Plus, “meal prep can mean making a double portion of grandma’s famous lasagna and freezing the second portion for a lazy night!” says Meador. “Search Pinterest for ‘freezer meals’ and you will get a whole list of creative ideas.”

4. Research How To Store Your Food

Once you know what meals you’re making and have a grocery list in mind, consider how you’ll keep your food as fresh as possible once you’re home. “Learn the proper ways to store your produce so you can extend its life as long as possible!” says Meador.

For reference, this list breaks down the types of produce that last the longest—and how to properly store them.

5. Create A Shopping Game Plan

To make your grocery shopping as quick and efficient as possible, commit to purchasing only the ingredients you need, plus any non-perishable staples and snacks.

From there, consider organizing your list by section of the supermarket, so you can get in and out without much wandering.

6. Call Your Grocery Store About Specific Items

If you’re concerned about inventory or need specific items, ask your grocery store when they restock and go as early as possible on those days, if you can, suggests Meador. (Most large grocery stores get shipments every other day.)

“By shopping in a well-stocked store, you will be more likely to get all the items on your list, which means you will have to take fewer trips to find any items you missed,” she adds.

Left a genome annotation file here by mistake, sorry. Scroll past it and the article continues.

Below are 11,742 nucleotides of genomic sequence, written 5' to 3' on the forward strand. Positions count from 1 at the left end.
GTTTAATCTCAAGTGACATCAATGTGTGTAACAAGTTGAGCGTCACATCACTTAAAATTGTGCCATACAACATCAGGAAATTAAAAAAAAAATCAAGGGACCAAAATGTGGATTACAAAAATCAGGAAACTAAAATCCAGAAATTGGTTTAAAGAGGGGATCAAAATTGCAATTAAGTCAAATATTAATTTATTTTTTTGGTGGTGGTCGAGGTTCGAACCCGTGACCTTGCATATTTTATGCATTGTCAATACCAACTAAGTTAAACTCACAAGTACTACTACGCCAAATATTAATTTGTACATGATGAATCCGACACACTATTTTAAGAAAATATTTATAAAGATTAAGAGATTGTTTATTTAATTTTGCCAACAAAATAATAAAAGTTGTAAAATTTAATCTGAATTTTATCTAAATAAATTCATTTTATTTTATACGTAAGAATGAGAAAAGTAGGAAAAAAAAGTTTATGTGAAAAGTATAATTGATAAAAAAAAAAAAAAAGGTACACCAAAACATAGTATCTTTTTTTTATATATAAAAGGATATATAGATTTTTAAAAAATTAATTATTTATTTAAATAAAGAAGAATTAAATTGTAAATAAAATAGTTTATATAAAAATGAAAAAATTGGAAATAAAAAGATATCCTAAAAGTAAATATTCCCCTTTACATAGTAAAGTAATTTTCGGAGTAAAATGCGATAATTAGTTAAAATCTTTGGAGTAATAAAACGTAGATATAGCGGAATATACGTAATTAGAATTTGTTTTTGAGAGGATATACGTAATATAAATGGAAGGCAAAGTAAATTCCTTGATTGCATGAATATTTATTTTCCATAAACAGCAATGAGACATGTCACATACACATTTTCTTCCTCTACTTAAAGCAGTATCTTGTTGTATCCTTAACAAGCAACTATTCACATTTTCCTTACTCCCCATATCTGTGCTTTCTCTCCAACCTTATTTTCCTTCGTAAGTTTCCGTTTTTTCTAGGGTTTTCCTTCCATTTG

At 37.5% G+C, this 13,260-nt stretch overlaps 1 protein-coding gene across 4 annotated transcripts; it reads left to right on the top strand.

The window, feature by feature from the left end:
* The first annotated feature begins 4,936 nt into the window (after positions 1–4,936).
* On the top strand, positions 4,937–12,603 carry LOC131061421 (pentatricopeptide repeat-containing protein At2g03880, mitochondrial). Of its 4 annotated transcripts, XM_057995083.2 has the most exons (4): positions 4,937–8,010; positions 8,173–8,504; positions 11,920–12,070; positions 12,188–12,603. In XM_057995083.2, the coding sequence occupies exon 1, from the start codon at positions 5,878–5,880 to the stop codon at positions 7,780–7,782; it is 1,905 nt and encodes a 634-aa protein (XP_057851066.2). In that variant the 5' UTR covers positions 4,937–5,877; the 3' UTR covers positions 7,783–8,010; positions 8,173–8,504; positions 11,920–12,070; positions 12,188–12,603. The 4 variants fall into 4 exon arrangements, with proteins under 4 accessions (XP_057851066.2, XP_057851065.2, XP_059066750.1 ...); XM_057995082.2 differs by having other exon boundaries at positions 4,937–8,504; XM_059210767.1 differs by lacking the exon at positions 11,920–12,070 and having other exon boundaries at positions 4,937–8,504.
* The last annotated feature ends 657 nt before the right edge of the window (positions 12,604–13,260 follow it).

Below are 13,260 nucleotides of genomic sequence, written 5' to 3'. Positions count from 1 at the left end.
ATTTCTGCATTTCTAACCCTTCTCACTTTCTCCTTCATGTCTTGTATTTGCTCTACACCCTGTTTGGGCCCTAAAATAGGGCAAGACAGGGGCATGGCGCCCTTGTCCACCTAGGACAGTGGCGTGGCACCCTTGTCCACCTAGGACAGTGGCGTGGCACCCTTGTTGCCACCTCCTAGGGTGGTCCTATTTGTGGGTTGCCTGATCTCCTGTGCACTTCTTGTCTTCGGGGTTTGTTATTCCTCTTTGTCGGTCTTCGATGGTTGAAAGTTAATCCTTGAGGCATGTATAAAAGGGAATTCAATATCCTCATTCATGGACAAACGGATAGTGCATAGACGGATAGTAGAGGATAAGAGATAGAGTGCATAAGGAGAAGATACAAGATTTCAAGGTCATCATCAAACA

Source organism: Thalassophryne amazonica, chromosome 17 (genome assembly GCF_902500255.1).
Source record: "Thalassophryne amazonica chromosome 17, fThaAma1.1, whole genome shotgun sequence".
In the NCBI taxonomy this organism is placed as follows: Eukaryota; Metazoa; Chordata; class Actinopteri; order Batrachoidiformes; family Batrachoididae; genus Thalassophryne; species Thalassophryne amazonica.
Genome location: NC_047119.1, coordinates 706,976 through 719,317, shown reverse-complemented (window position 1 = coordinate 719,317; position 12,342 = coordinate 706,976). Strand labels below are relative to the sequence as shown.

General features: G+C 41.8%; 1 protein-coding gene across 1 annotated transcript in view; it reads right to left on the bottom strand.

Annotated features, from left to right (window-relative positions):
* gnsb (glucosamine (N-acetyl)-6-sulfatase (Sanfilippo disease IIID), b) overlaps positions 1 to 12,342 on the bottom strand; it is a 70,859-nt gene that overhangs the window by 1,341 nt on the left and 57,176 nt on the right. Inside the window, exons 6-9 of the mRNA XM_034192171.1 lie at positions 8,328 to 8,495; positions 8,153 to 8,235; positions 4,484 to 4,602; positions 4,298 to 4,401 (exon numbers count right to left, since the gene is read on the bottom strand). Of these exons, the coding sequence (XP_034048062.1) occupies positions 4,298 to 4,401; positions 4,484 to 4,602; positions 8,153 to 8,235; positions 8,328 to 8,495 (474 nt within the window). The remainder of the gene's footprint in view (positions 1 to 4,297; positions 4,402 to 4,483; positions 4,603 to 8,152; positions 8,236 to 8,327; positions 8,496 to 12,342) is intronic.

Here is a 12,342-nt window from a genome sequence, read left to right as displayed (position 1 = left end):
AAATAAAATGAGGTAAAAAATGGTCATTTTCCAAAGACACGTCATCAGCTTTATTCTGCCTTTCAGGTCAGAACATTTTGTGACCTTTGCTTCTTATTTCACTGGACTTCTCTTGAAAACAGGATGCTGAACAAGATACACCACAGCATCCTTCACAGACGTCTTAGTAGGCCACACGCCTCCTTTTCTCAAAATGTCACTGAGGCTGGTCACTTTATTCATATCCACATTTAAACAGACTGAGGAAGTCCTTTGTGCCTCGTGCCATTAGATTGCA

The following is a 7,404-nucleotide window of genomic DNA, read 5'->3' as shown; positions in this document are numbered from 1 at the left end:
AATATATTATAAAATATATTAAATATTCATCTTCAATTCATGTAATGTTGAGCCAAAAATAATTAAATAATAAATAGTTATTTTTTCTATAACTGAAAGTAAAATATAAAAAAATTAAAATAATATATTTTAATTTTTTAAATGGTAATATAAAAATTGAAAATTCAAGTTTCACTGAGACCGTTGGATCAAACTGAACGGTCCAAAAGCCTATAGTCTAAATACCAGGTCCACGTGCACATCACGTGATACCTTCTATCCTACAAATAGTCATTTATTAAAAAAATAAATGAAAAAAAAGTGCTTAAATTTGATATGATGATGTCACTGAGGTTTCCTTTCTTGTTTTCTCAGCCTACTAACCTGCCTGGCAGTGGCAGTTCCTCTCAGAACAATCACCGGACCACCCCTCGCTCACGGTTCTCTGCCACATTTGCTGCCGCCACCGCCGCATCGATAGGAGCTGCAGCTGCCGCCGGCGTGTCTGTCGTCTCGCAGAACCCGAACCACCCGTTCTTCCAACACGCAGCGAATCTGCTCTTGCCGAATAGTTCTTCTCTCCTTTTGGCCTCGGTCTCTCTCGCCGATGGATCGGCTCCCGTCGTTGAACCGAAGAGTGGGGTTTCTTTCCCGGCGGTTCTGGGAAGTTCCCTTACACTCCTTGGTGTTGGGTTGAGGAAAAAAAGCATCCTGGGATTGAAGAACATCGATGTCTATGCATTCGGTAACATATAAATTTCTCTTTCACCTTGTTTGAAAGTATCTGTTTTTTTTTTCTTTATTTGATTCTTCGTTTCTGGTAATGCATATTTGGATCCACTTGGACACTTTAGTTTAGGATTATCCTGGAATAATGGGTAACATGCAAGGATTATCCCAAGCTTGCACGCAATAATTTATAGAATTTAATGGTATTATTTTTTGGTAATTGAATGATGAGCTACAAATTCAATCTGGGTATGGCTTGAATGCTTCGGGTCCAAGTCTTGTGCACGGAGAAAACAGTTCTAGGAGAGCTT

At The Store

Once you get to the grocery store, it’s showtime. Use these tips to make the most of your trip.

1. Buy In Bulk (Strategically)

“The more you can buy in bulk, the fewer trips you need to take to the market,” says dietitian Keri Gans, M.S., R.D.N., C.D.N., author of The Small Change Diet. “Even if you live alone, instead of buying one chicken breast, buy four and freeze what you don’t use immediately.”

Same goes for nonperishable items and other ingredients you know you use often.

2. Stock Up On Healthy Snacks

Even in you’ve got your meals planned, don’t overlook snacks. To prepare for mid-afternoon snack attack, “fill your cart with healthy, well-balanced, and satisfying snacks,” says Amer.

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Purchase extra carrots, apples, bananas, nut and seed butters, and whole-grain bread—all of which last a while.

3. Grab Frozen, Dried Or Canned Fruits, And Vegetables You Enjoy

If you want to go weeks between trips to the supermarket, you can’t rely on fresh produce alone.